What could possibly be worse? For one thing, the fact that the situation at Give Us This Day was perfectly acceptable to DHS. The Department knew all about the provider, but did nothing for seven years to rectify the problems. Why did it take action then? After all, if providing foster care without a license and employing exclusively criminals didn’t get anyone’s attention, what did? Money.

The department eventually stopped placing children at Give Us This Day — but not until almost seven years later, after allegations emerged that the provider had misspent nearly $2 million in state funding.

Who’d have guessed that a staff of criminals would have “misspent” the funds they were given? Not DHS, apparently.

Oh, and about that license that Give Us This Day didn’t have. Apparently it’s not important.

Give Us This Day's financial troubles were first reported by Willamette Week in September. Later that month, a former Give Us This Day employee sat before the Senate's human services committee and said the provider failed to provide food and clean bedding, rewrote reports, tolerated mold and rodents, and let workers use improper force. 

Conditions there were well known to child welfare authorities, but nothing was done. As it turns out, that’s no surprise. Why? Because abuse and neglect by foster care providers is acceptable under Oregon’s laws and the rules that supposedly regulate them.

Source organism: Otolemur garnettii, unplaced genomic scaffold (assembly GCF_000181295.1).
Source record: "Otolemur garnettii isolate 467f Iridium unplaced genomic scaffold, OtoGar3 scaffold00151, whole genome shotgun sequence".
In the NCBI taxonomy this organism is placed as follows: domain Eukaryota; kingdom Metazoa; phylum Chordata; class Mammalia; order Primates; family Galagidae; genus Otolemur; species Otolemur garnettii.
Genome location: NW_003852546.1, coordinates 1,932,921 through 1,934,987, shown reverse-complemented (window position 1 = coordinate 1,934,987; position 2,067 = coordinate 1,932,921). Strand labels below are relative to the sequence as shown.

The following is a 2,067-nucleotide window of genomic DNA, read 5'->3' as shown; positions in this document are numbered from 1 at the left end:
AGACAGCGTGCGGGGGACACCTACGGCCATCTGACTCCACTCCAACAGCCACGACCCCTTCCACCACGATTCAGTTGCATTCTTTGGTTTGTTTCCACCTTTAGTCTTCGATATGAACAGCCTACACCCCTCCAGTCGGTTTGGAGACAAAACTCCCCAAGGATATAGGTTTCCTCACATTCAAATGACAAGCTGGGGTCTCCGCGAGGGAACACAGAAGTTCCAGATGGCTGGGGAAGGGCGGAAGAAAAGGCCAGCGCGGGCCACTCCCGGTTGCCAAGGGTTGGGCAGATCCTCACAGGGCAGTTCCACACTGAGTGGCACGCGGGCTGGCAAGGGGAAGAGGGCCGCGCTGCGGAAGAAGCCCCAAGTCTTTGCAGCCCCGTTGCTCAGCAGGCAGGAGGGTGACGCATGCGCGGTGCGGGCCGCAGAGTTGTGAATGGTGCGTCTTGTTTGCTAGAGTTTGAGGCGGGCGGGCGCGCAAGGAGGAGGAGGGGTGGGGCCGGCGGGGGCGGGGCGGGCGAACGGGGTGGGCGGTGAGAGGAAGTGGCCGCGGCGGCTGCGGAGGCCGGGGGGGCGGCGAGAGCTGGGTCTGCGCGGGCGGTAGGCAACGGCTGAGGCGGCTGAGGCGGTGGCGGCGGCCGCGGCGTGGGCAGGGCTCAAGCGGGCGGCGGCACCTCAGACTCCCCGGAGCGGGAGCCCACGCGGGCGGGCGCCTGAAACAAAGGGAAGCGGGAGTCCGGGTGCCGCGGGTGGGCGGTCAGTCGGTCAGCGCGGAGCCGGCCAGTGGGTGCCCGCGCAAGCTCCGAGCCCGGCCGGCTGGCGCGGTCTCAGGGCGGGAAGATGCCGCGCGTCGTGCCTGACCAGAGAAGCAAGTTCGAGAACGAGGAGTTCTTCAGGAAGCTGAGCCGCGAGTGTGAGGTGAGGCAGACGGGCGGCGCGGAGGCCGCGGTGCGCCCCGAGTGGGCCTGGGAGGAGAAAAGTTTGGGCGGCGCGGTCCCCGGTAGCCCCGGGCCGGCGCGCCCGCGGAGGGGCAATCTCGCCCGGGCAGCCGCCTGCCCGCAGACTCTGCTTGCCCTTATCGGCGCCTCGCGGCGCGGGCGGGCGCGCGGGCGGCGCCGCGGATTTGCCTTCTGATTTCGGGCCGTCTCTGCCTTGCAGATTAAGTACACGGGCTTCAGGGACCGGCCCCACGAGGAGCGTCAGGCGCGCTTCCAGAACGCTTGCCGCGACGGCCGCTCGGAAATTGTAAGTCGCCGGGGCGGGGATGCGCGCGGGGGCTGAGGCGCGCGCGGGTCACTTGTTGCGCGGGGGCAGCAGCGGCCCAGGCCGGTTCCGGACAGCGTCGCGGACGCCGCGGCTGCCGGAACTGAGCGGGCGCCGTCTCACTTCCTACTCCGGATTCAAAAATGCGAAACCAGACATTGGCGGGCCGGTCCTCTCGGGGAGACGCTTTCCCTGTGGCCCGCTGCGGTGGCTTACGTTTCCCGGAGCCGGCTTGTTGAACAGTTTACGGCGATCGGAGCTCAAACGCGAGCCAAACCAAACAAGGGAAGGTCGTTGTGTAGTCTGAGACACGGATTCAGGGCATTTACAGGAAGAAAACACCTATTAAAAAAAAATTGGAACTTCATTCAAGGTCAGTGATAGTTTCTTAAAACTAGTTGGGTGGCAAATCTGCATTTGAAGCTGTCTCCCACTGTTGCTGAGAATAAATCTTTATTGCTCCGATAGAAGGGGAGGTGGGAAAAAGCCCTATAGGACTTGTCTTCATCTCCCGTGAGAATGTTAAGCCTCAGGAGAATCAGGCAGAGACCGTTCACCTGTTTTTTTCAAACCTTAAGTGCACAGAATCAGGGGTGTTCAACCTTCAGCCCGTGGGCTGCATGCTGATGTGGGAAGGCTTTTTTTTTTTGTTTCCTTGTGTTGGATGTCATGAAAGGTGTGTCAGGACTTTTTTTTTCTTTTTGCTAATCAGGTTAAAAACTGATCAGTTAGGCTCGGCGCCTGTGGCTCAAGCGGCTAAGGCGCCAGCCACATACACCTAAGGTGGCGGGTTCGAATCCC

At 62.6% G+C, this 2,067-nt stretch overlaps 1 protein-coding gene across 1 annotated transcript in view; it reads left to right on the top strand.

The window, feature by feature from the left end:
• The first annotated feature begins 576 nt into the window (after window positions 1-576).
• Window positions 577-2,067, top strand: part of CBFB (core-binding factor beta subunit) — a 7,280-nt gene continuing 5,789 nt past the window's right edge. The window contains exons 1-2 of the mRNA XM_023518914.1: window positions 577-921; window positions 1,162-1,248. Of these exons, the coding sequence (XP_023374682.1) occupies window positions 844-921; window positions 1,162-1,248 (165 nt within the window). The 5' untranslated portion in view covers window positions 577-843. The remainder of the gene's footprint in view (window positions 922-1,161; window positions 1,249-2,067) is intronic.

Now, providers can keep their license if they're "substantially" in compliance, even if regulators have repeatedly confirmed abuse and neglect.

You read that right. “Repeatedly confirmed abuse and neglect” are A-OK with Oregon state regulators. A provider won’t lose its license to “care for” kids just because of that. Of course, as Give Us This Day proved, a license isn’t even necessary to be a provider, so what does it matter that repeated abuse and neglect doesn’t result in license revocation or suspension?

But, just so we’re clear, if you’re a parent, “repeatedly confirmed abuse and neglect” of your child are decidedly not OK. That’s the type of behavior that loses you your child in a heartbeat. But if you’re a foster care provider, nothing of the kind will happen. No, in that case, it’s business as usual; the money will continue to flow. Be careful to account for your expenditures and how you treat the children in your care won’t receive much scrutiny.

Of course the problems don’t just come from Give Us This Day. No, other providers have behaved almost as badly over the years, with pretty much the same non-response from DHS. In Washington County, caseworkers ignored complaints of abuse of kids for decades (yes, decades), and at Youth Villages, supervision was bad enough that the kids were having sex on the premises.